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NC Division of Public Health
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Diseases & Topics

Public Health Management of Enteric Illnesses

Many enteric, or gastrointestinal, illnesses are highly contagious and easily transmitted from person to person in group settings. Local health directors are responsible for receiving and investigating reports of communicable disease outbreaks, including food-borne, water-borne and other enteric illnesses, within the community. While an outbreak or suspected outbreak is being investigated, there are measures which should be immediately implemented to prevent the spread of illness to others, particularly in group settings involving children. School administrators, employers, child care facility operators and administrators of public or private institutions, hospitals or jails are key partners in containing outbreaks and minimizing impact to the public's health.

In group settings, the most effective measures available to end transmission of enteric illnesses are to:

  • Exclude symptomatic persons when possible.
  • Thoroughly disinfect all premises where vomiting or diarrheal episodes have occurred.
  • Maintain strict adherence to proper handwashing techniques.

Food handlers, health care workers, and child care providers should be excluded from work if they are ill with any symptoms of gastroenteritis. Children who are ill with vomiting or diarrhea need to be kept out of school or daycare while having those symptoms.

In situations where home isolation is not possible or additional measures are needed, your local health department may recommend cohorting, or grouping children and staff who display similar signs and symptoms of disease together into one room. This practice effectively separates children and adults recovering from the disease from well children and staff, decreasing the likelihood of disease transmission. Used correctly, cohorting may allow a facility to remain open during an outbreak. It also allows asymptomatic children and staff to return to the facility and parents to return to work. Child care facilities should consult their local health department and their licensing consultant for guidance in designing and implementing an effective cohorting practice.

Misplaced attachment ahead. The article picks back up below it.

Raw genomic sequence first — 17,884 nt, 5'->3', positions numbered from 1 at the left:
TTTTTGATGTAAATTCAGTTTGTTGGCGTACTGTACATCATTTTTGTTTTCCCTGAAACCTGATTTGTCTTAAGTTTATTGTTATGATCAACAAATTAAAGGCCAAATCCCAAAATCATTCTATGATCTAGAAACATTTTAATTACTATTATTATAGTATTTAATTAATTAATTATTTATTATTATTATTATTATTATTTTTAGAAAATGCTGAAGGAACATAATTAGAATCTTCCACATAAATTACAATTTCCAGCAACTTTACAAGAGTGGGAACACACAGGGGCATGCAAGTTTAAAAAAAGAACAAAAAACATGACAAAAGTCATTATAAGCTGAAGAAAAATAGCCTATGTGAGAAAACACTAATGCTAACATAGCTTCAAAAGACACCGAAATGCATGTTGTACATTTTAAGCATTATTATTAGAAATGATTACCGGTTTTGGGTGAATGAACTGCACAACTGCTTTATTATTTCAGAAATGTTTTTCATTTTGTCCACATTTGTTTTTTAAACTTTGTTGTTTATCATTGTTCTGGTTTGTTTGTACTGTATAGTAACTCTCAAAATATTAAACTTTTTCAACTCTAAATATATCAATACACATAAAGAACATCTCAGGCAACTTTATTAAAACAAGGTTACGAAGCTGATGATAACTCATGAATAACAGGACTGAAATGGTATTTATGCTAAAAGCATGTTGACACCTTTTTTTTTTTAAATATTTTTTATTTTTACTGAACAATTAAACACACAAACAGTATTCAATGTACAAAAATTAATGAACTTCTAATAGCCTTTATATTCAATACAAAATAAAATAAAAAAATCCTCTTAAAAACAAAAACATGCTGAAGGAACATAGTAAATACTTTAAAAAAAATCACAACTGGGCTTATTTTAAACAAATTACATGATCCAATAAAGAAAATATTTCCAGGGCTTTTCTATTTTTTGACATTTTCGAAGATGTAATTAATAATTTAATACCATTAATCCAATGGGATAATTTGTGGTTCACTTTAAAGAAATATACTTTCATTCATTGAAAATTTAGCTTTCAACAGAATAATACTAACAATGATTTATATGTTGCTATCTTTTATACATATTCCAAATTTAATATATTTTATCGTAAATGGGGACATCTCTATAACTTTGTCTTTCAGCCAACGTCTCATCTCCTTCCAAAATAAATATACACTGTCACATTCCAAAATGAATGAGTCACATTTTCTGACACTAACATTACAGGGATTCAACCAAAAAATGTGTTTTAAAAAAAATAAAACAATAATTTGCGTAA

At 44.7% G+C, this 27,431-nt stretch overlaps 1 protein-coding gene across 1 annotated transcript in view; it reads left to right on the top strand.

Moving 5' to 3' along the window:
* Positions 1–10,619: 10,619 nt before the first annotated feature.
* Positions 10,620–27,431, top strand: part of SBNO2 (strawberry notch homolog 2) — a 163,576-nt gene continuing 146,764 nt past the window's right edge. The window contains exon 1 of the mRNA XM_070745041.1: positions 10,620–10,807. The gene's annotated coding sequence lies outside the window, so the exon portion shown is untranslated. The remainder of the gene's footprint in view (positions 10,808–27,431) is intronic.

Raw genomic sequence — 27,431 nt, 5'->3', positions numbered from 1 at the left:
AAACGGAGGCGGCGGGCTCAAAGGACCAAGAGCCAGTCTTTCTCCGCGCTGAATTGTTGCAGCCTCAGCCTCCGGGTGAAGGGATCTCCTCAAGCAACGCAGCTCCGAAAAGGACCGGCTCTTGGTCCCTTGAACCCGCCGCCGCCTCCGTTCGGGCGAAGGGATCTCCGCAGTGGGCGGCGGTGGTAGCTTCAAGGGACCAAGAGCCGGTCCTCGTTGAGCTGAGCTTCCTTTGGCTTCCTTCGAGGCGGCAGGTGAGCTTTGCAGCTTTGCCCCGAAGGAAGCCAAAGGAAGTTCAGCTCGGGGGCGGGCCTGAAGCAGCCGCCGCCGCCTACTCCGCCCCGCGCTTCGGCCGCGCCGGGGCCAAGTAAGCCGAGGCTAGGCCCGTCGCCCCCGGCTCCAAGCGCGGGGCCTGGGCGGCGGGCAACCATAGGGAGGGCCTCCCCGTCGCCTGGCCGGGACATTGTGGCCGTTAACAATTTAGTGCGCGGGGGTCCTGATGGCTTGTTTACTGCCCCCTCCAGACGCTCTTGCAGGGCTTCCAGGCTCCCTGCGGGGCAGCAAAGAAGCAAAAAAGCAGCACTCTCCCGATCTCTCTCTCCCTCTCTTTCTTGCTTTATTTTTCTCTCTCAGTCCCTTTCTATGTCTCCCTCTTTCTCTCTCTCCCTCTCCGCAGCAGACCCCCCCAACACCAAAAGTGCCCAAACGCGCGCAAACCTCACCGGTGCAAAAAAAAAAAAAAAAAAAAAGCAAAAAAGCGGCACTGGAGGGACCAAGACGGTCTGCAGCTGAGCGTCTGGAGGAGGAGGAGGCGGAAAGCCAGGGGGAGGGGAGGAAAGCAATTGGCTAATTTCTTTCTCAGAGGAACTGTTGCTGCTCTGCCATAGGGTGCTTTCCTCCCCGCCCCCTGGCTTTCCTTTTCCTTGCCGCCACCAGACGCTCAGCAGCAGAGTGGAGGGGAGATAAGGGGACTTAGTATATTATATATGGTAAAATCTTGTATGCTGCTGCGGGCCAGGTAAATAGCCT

NC DHHS Guidelines for specific settings

Recognizing food-borne illnesses

CDC investigations

Multi-state outbreaks of food-borne, water-borne, and other enteric (intestinal) illnesses are investigated by the U.S. Centers for Disease Control and Prevention (CDC). When a potential multi-state outbreak is detected, CDC serves as lead coordinator between federal, state and local public health partners to monitor the outbreak, define its size and extent, identify the source and ensure rapid response. CDC also provides assistance in the field to any state requesting it. Learn more about CDC's role in investigating multistate foodborne outbreaks. External link